Civic Engagement: REACT Grant

REACT Grant logo: Read, Engage, and Come TogetherThe Chelmsford Library is embarking on a year-long project to promote civic participation and education with our REACT Grant: Read, Engage, And Come Together.

Join us as we explore six key issues that most impact our community and society as a whole, through engaging programming, in depth, moderated discussions, films, readings, and quality resources. The schedule of these six areas are:

  • October 2018: Promote the project and Voter Engagement
  • November/December 2018: Poverty and Food Insecurity
  • January/February 2019: Racial Justice and One Book
  • March/April 2019: Environment and Climate Change
  • May/June 2019: LGBTQ+ Equality
  • July/August 2019: Immigration and Refugees
  • September/October 2019: Public Education

You won’t want to miss what we have in store, so keep your eye on our calendar for more REACT programming.


Voter Engagement

As of the 2016 election, the population of American citizens of voting age (18+) was approx 224 million people, but only 157 million of those people were registered, and only 137 million of those reported to the polls to cast their vote in the 2016 Presidential election.

The turnout is far lower for important local elections. For example, mayoral elections in 50 US cities only garnered 15% of eligible voters.

What are the reasons for low engagement among US citizens?
Why is voting important?
What can be done to increase voter engagement?


Check out the full Voter Engagement brochure [pdf] for suggested reading, films, podcasts, and additional resources.


Poverty and Food Insecurity

As of September 2015, the Census Bureau reported that 43.1 million people lived in poverty in America, and The National Alliance to End Homelessness reports that 553,742 people were experiencing homelessness in America.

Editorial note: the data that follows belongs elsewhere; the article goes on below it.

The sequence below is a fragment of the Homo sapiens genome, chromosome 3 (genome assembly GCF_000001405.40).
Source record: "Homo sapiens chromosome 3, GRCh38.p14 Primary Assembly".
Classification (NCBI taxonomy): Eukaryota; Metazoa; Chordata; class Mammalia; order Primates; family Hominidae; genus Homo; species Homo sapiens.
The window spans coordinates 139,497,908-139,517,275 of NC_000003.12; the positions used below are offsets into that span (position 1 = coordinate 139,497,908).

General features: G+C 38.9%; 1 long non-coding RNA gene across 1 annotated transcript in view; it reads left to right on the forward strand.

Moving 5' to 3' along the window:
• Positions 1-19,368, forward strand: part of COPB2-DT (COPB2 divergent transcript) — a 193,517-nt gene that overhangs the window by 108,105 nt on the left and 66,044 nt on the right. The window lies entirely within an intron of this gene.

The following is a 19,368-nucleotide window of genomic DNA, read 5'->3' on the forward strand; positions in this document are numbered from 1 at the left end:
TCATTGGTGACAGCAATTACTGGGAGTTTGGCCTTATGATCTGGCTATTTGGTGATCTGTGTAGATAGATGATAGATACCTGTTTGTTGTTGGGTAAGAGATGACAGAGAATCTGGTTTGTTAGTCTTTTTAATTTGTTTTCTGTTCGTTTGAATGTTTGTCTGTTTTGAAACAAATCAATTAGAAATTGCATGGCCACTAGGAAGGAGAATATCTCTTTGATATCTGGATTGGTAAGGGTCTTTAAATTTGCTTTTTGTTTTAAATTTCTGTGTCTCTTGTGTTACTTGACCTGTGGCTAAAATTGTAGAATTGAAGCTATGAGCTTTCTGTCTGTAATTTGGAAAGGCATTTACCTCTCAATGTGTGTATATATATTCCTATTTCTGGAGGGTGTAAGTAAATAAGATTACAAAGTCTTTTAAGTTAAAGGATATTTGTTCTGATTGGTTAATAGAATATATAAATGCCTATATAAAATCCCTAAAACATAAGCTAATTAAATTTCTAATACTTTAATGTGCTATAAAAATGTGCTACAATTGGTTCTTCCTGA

More than 40 million people in America need the government’s help to keep from going hungry, and many families struggle to receive adequate nutrition. For many children, school breakfast or lunch may be the only real meal they receive per day, though the quality of these meals varies, and the number of elderly individuals experiencing food insecurity exceeded 10 million for the first time last year.

If unemployment is only 4.4 percent, why are so many still living in poverty?
Should the Federal Government spend more on anti-hunger programs?


  • Volunteer, organize a food drive, or donate to the Merrimack Valley Food Bank
  • Sponsor a meal or volunteer for Table of Plenty in Chelmsford
  • Participate in Project Bread’s Annual Walk for Hunger (May 2019) to raise money for hunger defeating programs in your community
  • Get in touch with your representatives in Congress to let them know how important this issue is to you:
  • Chelmsford Food Pantry – Located behind Town Offices at 50 Billerica Road, food pick-up times are Wednesdays 5:00-8:00, Thursdays 2:00-4:00, and Fridays 6:00-8:00. If you can offer support, drop-off hours are Thursdays 10:30-1:00, and there is also a drop-box at the Chelmsford Library
  • The Open Pantry of Greater Lowell – Located at 13 Hurd Street in Lowell and open weekdays 9am – noon and Wednesday evenings 5:30pm – 7:00pm. Check website for holiday hours and how to make donations

Check out the full Poverty & Food Insecurity brochure [pdf] for suggested reading, films, podcasts, and additional resources.


Racial Justice and One Book


Environment and Climate Change


LGBTQ+ Equality


Immigration and Refugees


Public Education



The Institute of Museum and Library Services logoThe Civic Engagement REACT Program is brought to you with federal funds provided by the Institute of Museum and Library Services and administered by the Massachusetts Board of Library Commissioners.